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22 terms

AP Human Geography Unit 1 Test

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Human Geography
The relationship between place and life.
Babylonians
Drew oldest surviving maps on clay tablets.
Cartography
Science of map making.
Trade
People needed to know trade routes; therefore, the use of cartography emerged.
Greeks
Laid the foundations of cartography; established three primary continents: Asia, Europe, and Libya (Africa).
Anaximander
Greek cartographer credited with making the first map.
Hecataeus
Greek historian -- took Anaximander's map and wrote about countries and inhabitants of the unknown world.
Eratosthenes
Made an accurate computation of Earth's circumference; his calculation was 175km too long; he coined the term "geography".
Aristotle, Sacrates, Plato
Greek philosophers who believed the earth was round.
Aristotle
Noticed during an eclipse that Earth cast a circular shadow on the moon.
Ptolemy of Egypt
Cartography who published "Guide to Geography" -- rough maps of the landmasses as well as a grid system.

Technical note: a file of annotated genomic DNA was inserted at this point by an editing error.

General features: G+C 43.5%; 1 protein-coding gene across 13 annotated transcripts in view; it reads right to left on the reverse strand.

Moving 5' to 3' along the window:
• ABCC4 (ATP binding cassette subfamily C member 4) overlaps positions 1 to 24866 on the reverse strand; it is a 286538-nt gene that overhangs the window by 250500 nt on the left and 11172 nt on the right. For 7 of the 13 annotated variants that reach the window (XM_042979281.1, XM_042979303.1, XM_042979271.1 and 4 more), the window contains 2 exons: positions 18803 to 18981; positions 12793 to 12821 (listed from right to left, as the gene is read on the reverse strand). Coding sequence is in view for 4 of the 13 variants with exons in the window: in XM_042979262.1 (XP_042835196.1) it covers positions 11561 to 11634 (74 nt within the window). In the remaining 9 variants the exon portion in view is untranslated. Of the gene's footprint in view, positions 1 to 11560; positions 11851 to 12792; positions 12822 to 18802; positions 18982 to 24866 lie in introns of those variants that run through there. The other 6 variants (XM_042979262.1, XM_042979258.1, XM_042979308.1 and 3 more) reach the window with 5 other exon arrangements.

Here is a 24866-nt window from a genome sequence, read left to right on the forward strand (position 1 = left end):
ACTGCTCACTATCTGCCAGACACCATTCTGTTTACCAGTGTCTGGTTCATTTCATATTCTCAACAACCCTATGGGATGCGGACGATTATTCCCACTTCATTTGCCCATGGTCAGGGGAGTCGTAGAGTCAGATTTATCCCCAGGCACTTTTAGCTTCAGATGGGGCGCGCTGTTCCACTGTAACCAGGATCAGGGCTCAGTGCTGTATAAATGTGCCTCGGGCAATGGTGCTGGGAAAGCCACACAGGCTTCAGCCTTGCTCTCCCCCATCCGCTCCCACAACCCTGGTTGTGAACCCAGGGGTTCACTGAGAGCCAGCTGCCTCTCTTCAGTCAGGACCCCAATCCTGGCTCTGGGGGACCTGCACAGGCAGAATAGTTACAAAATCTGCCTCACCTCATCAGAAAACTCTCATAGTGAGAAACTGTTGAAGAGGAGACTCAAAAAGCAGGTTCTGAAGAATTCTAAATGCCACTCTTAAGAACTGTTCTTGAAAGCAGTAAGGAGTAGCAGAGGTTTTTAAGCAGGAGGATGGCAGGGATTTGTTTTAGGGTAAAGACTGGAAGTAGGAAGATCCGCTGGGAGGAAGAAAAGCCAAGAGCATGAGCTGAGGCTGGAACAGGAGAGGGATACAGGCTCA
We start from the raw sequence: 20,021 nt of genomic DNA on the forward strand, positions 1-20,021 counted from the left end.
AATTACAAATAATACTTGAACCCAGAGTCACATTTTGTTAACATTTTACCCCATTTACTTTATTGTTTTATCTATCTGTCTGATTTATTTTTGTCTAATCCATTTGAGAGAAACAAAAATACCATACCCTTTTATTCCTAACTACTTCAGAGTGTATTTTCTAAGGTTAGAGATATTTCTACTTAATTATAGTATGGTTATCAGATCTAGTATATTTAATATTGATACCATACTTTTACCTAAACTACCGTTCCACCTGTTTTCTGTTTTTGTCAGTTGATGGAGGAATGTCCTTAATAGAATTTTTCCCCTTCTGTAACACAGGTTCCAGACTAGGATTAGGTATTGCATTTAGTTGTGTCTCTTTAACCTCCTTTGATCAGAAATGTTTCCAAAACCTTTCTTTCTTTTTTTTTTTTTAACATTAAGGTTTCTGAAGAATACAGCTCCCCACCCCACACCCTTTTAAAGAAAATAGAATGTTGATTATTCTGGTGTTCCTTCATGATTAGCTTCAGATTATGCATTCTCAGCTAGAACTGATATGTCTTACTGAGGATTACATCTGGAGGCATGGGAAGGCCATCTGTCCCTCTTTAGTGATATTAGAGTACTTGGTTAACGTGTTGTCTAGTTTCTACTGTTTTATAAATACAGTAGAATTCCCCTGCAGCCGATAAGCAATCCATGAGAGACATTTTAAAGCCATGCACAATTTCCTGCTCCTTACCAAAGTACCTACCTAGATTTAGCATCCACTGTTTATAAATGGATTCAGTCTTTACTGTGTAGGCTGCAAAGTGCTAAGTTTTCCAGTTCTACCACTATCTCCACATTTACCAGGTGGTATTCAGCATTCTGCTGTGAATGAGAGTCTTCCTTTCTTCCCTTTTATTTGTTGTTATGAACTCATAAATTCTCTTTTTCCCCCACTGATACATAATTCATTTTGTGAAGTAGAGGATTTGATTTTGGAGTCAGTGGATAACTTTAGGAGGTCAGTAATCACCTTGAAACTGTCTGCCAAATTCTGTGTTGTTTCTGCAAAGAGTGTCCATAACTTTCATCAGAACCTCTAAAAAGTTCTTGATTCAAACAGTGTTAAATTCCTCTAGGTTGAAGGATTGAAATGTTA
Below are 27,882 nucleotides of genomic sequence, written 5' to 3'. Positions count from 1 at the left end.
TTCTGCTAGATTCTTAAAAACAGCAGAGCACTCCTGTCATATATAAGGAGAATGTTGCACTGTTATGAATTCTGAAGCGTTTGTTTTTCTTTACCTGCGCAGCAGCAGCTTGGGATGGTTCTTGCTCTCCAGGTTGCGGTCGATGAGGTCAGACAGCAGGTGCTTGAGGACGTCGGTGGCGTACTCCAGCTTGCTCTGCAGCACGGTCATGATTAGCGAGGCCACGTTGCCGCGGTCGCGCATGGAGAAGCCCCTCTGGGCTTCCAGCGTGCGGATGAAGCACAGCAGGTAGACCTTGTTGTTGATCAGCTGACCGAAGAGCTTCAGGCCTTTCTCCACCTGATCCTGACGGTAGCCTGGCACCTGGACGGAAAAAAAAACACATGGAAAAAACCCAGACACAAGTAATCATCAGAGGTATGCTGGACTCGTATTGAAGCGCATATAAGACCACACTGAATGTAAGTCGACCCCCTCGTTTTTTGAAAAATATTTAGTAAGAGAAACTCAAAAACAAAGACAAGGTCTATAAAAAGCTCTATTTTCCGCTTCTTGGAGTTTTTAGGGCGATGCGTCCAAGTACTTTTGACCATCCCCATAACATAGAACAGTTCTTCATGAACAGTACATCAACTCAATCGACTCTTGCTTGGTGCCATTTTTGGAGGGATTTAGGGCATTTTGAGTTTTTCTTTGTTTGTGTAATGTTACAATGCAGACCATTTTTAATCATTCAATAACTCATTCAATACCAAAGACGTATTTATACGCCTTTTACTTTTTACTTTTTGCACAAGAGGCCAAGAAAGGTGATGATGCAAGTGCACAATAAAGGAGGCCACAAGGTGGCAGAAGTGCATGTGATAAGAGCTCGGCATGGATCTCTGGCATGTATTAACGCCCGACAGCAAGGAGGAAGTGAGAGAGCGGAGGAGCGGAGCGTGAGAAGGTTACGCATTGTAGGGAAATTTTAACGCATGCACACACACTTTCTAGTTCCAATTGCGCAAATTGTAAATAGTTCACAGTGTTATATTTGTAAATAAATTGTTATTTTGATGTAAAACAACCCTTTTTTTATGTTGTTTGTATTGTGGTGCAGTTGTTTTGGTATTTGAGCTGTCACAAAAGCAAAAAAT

Phei Hsiu
Created first map of China.
Zheng He
Chinese explorer rumored to have reached the U.S .West Coast 72 years before Columbus.
China
Center of development; developed gunpowder, an advanced writing system, etc.; closed itself off to other countries.
Law of Retarding Lead
Civilizations that are more advanced eventually fall behind because they feel they have nothing to learn from other countries; later they need to catch up with others.
Muslim scholars
During Middle Ages, built upon Greek and Roman geographical knowledge.
Middle Ages (in Europe)
Europe closed itself off.
Renaissance
Age of Exploration.
Marco Polo
Explorer; fascinated others with his stories of other cultures (gems, textiles, spices, etc.) and inspired a new wave of explorers.
Gerardus Mercator
First world map that accurately identifies seven continents; universities in Europe start teaching geography as a formal discipline.
Environmental Determinism
Culture is direct product of environment; theory was rejected in 1930s for being prejudiced.
Possibilism
Possiblist approach; humans are not products of their environment but possess the skills necessary to modify their environment to fit their needs.